The intensive care units (ICU) of the McGill University Health Centre (MUHC) treat the most vulnerable patients, whether they are in recovery from surgery, have severe medical complications, or have recently experienced sudden trauma. At the new Glen site, there will be a larger space dedicated to intensive care, as an additional eleven beds will be added to the current 22 beds at the Royal Victoria Hospital and 7 beds at the Montreal Chest Institute (which will be moved when both hospitals close in 2015).
In many offices, the use of personal cell phones is strictly prohibited, but at the McGill University Health Centre (MUHC), a Bring Your Own Device (BYOD) initiative has been vitally embraced. Launched as a pilot project in 2009, the MUHC provides clinicians and nurses with online software allowing them to quickly access important information related to their patients via a personal smartphone.
The McGill University Health Centre (MUHC) Foundation is proud to announce that the first annual Toonie Challenge raised $14,012 in support of The Best Care for Life Campaign. Launched in collaboration with the Quebec Association of Independent Schools (QAIS), students collected toonies for the MUHC Foundation with a long-term objective of raising 69,000 toonies to circle the entire Glen site if placed end-to-end.
The goal of the Toonie Challenge is for students in Montreal schools to collect toonies for the MUHC Foundation, to raise awareness of the needs of the hospital, and to engage students and their schools in an active relationship with the MUHC.
All funds raised this year will go towards completing the MUHC's Best Care for Life Campaign, which supports the building of the new Glen hospital facility that will be completed in the fall of 2014.
On Wednesday, August 7, family, friends, and loyal supporters of Kate McGarrigle gathered to pay tribute to this legendary Canadian musical icon at the inauguration of Place Kate-McGarrigle. Located on Laurier Avenue between Querbes and Durocher Avenues in the borough of Outremont in Montreal, this small park is just steps away from Kate’s former residence.
On August 7 at 7 p.m., the North American premiere of the film Sing Me the Songs That Say I Love You will be screened at Théâtre Outremont (1248 Bernard Avenue West, Montreal). Directed by Lian Lunson and starring Rufus Wainwright, Martha Wainwright, Anna McGarrigle, Jane McGarrigle along with other special guests, this documentary celebrates the life and musical career of renowned singer-songwriter Kate McGarrigle. Tickets for this must-see film are $10, and can be purchased by clicking here.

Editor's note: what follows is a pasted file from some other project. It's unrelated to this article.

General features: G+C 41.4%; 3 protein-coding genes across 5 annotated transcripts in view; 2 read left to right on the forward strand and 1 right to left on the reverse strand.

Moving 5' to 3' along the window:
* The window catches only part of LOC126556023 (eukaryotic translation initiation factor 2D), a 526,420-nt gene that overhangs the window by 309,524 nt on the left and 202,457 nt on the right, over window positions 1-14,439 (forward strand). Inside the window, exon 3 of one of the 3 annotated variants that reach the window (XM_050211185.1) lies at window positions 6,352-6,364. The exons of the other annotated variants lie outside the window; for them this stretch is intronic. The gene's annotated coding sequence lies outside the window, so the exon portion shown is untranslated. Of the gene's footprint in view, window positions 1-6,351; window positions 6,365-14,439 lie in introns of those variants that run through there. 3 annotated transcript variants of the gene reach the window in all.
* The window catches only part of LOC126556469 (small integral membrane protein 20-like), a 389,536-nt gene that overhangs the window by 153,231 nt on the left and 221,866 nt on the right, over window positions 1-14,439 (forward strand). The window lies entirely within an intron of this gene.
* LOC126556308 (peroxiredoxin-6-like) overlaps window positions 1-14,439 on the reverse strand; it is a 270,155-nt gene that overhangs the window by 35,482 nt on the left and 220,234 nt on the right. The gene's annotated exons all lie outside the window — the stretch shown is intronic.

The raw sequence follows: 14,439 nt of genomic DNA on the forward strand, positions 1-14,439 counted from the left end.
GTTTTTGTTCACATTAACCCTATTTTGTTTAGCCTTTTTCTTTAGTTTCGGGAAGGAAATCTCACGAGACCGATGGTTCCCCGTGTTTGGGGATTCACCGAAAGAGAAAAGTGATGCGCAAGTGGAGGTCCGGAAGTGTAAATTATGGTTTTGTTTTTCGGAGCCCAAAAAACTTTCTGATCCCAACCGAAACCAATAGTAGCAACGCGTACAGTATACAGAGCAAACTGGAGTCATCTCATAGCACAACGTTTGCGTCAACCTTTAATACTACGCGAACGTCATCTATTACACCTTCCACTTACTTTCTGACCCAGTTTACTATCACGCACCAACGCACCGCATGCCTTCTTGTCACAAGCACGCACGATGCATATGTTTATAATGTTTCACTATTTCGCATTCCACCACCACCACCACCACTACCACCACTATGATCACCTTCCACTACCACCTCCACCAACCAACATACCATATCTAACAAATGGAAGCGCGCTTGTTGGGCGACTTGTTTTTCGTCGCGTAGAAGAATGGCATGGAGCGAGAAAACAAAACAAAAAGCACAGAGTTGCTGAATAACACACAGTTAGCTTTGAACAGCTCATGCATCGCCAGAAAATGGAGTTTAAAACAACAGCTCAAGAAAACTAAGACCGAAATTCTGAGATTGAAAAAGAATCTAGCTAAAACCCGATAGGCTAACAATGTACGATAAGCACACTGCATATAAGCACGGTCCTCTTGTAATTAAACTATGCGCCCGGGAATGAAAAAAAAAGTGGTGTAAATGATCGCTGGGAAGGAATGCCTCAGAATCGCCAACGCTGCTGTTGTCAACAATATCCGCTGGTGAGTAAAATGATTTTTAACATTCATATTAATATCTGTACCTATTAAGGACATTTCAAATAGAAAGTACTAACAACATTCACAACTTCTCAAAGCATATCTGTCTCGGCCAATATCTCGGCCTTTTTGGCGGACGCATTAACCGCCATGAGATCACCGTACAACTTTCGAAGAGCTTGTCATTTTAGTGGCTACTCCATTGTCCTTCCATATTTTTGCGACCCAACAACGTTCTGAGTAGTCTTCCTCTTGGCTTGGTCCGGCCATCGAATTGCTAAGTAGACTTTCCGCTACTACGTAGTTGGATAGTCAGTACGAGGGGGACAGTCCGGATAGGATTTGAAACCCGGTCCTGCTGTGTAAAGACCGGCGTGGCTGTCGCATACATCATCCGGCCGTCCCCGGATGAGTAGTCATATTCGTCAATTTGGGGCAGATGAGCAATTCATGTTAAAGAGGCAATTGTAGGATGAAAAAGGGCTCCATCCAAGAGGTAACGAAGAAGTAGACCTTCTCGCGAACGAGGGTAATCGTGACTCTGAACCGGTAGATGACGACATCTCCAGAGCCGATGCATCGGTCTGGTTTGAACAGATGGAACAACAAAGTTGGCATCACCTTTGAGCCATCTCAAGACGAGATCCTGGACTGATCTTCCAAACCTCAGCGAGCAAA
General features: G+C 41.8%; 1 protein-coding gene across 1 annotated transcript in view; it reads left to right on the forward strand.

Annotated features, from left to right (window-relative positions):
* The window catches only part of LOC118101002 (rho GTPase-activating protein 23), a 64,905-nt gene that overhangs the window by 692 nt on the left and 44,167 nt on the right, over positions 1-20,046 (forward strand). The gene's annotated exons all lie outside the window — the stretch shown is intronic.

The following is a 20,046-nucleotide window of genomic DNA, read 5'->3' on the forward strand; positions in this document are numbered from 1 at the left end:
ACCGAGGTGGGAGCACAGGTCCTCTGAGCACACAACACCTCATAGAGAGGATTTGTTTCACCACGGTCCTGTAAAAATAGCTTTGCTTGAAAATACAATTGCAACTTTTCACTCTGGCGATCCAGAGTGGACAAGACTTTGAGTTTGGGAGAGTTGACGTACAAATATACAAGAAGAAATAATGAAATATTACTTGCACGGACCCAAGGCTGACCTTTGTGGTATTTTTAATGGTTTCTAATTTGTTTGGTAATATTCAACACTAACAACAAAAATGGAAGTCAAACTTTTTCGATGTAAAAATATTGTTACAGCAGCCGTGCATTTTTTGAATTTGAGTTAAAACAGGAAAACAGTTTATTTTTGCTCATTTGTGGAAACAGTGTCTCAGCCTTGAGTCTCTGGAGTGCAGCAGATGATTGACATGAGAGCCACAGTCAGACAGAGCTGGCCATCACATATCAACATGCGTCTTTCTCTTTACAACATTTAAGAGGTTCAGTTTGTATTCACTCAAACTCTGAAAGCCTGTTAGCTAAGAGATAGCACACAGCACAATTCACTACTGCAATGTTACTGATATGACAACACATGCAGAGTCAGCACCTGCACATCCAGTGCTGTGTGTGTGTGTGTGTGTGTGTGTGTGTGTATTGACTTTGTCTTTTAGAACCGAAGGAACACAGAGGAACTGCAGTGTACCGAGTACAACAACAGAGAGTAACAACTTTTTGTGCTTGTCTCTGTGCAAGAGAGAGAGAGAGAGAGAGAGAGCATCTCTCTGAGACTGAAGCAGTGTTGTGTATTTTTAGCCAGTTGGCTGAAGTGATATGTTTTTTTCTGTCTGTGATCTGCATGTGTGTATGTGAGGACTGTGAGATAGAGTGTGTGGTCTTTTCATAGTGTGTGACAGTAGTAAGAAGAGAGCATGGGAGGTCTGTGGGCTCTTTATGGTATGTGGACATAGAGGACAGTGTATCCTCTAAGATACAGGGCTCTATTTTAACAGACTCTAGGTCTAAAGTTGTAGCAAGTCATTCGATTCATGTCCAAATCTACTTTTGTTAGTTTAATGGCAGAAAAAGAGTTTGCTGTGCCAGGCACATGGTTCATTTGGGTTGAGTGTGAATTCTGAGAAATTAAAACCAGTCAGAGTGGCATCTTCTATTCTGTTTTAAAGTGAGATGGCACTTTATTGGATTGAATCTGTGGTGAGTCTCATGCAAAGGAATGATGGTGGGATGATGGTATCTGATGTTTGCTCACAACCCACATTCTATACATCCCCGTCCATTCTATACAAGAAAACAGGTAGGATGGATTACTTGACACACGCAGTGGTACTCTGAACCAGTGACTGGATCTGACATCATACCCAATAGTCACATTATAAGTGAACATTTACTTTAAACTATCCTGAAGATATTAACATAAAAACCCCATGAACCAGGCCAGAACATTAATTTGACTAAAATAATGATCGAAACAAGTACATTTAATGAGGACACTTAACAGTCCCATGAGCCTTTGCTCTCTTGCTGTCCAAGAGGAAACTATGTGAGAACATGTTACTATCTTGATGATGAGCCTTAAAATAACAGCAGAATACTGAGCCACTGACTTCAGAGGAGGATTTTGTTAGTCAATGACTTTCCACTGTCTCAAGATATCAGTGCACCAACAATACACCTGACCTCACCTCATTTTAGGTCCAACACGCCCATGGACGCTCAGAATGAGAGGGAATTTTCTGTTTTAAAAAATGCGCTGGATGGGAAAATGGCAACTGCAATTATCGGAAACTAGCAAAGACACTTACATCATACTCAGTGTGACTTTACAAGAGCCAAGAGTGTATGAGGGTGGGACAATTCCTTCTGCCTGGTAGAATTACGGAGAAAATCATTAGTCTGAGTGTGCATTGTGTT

McGill University, the McGill University Health Centre, the Jewish General Hospital and St. Mary’s Hospital Center today announced a major collaboration with a leading philanthropic foundation to contribute to the province’s commitment to enhance cancer care. This initiative, the Rossy Cancer Network (RCN), aims to improve quality of care and patient satisfaction, increase survival rates and reduce the burden of cancer.
For a third consecutive year, the Research Institute of the MUHC (RI-MUHC) is one of the top 40 research hospitals in Canada. The recent rankings released by Re$earch Infosource Inc. have the RI-MUHC claiming the 2nd overall spot in the country. The results were tallied based on research intensity, which includes both grants and contracts.
Diagnosing colorectal cancer (CRC) is complex; it relies on significant invasive tests and subjective evaluations. This process may soon become much easier thanks to a medical breakthrough by scientists at the Research Institute of the McGill University Health Centre (RI-MUHC). The researchers have identified genetic changes in the colon lining, or mucosa, in colorectal cancer patients that could be used as biomarkers of the disease. That will allow doctors to diagnose patients earlier, more accurately and less invasively. The study, recently published online, in Cancer Prevention Research, has implications for the nearly one million people diagnosed annually worldwide.
Today, the Cancer Research Society, the Ministère de l’Enseignement supérieur, de la Recherche, de la Science et de la Technologie (MESRST), Université Laval, and the Research Institute of the McGill University Health Centre (RI MUHC) jointly announced a $3.7-million investment into environment-cancer research. From this amount, $2.7 million will go towards the research project of Dr. Yves Fradet, from Université Laval, and Dr. Armen Aprikian, from the RI MUHC, to study the relationship between lifestyle, biomarkers and prostate cancer risk. The remaining $1 million from the MESRST and the Cancer Research Society will be used to recruit epidemiologists who specialize in environment-cancer research. This investment is part of the Cancer Research Society's GRePEC program (a research and prevention group in environment-cancer), in collaboration with the Fonds de recherche du Québec – Santé (FRQS).